In latest of several Jewish appearances, Vice President caught off guard by Pollard plea at Orthodox Union dinner.
June 31, 1998 - The New York Jewish Week - Adam Dickter
For the second time in a month, Vice President Albert Gore spoke before
a major Orthodox organization Sunday and sharply defended his
administration's Israel policy.
"Our special relationship with Israel is unshakable, ironclad, eternal
and absolute," said Gore, the keynote speaker at the Orthodox Union's
Centennial Dinner Sunday night at Manhattan's Grand Hyatt Hotel.
"Anyone, in any corner, who believes ... the special relationship
[between the United States and Israel] is in jeopardy should think
Gore's remarks on tensions between the two countries over the stalled
Mideast peace process were nearly identical to those made at Agudath
Israel of America's dinner on May 17.
At both dinners, Gore had been forewarned by the organizations that
strong statements against United States pressure on Israel would be
included in introductory speeches. But at the Orthodox Union dinner, the vice president was caught off guard by an impromptu plea on behalf of
convicted spy Jonathan Pollard by OU President Mandell Ganchrow.
"Allow me to deviate from my prepared remarks [to] beseech you, Mr. Vice President, to convey to President Clinton the prayers of the assembled
people here tonight, and those we represent, that he speedily free
Jonathan Pollard on humanitarian grounds," said Ganchrow.
Seated to Ganchrow's immediate left, the vice president, who often jokes about his own reputation for stiffness, appeared to become more solemn
than usual. The smile disappeared from his face and he barely moved
until it was his turn at the podium.
Gore also ceased joining in the audience's applause when Ganchrow
mentioned the controversial Har Homa Jewish housing project in East
Jerusalem, which the State Department opposes.
Gore, who is almost certain to be his party's nominee for president in
2000, appears to be carefully cultivating his image in the Jewish
community. His addresses to the OU and Agudah dinners come on the heels
of a trip to Israel last month for jubilee celebrations and his
Washington address at the annual policy conference of the America Israel Political Affairs Committee in mid-May.
But Gore had no reply to Ganchrow's comments, which brought thunderous
applause from the audience, when he delivered his prepared address.
In a speech peppered with properly pronounced Hebrew terms, he warmly
praised the OU, on the precise centennial eve of its founding, for
expanding and strengthening religious freedom in America.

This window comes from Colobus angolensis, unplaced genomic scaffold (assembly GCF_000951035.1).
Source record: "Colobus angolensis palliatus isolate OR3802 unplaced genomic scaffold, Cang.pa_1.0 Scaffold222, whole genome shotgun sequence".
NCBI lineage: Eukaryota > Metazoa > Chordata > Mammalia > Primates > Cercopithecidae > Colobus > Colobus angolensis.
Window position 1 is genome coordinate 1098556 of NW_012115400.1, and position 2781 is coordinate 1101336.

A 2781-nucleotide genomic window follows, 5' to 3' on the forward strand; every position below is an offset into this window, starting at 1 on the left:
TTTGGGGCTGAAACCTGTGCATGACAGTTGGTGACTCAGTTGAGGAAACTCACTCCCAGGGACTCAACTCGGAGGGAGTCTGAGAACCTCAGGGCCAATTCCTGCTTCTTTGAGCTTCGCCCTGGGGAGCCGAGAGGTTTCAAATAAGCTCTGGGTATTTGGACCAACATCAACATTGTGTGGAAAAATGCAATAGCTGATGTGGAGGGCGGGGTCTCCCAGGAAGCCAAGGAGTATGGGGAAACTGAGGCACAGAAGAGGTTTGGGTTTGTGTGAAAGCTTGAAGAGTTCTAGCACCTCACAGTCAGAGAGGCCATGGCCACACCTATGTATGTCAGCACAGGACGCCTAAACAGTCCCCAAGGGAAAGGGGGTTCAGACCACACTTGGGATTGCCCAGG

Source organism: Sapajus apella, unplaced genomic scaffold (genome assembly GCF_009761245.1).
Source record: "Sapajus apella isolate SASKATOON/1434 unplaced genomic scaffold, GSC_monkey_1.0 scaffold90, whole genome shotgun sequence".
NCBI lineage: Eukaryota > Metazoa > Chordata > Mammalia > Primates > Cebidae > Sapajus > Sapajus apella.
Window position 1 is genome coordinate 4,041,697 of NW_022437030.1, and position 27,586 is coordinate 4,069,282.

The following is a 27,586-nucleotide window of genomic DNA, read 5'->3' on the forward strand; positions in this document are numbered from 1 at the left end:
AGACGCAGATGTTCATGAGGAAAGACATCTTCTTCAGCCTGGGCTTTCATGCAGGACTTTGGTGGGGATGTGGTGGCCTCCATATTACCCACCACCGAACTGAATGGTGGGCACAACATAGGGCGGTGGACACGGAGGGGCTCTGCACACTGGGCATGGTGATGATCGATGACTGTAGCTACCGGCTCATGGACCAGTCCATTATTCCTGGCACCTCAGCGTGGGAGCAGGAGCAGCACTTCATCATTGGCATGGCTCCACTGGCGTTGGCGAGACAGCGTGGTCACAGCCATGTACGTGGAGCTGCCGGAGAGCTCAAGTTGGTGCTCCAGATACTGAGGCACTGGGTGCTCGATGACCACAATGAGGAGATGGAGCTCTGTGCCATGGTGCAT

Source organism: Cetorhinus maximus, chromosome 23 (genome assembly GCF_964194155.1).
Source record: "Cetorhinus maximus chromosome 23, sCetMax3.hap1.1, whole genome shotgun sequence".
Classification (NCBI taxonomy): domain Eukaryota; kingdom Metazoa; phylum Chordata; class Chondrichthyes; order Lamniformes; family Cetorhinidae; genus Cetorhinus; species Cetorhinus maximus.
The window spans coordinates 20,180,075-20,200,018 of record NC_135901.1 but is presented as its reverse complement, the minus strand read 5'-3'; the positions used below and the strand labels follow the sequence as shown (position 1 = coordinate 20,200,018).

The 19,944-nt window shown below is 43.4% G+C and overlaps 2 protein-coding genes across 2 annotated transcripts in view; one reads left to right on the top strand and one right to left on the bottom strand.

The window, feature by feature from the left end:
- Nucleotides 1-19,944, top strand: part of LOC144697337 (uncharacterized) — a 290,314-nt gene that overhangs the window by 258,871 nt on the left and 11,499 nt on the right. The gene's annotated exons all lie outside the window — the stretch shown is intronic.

"You are men and women of such profound religious commitment, who affirm their deep religious beliefs and by that very affirmation, urge America
onward in practicing and perfecting our own deep convictions," he said.
"Many Orthodox Jews, arriving in America were led to believe Orthodoxy
was somehow un-American," he continued. "There are those, I am told who
threw their tallit, their siddur and their tefillin over the side of the boat as they arrived at Ellis Island."
Recalling that on June 8, 1898, Rabbi Henry Pereira Mendes convened 47
synagogue leaders in New York to found the OU, he said the
organization's goal was to "transmit Jewish heritage to the next
generation. They knew that to make Orthodoxy take root they had to
cultivate the ground."
Gore was awarded the OU's National Humanitarian Award for commitment to
"the safety and welfare of the American Jewish community, Soviet Jewry
and the security and safety of the State of Israel," said Ganchrow.
Among other speakers was New York's senior senator, Daniel Patrick
Moynihan, who sounded a warning about the ramifications of Pakistan's
development of what he has called "an Islamic [nuclear] bomb."
"How long will it take for this bomb to reach the Middle East?" he
asked. "[Pakistani] government-inspired rumors made their way into the
press that -- get this -- Israeli aircraft were already in India
preparing a joint atomic strike on Pakistan. ... Once again Israel and
the United States stand together."
In an interview the following day, Ganchrow said that, although the
Pollard remarks were not among those provided to the vice president's
staff prior to the dinner, he did not expect that Gore was surprised,
since Ganchrow had mentioned Pollard on previous occasions "as a friend."...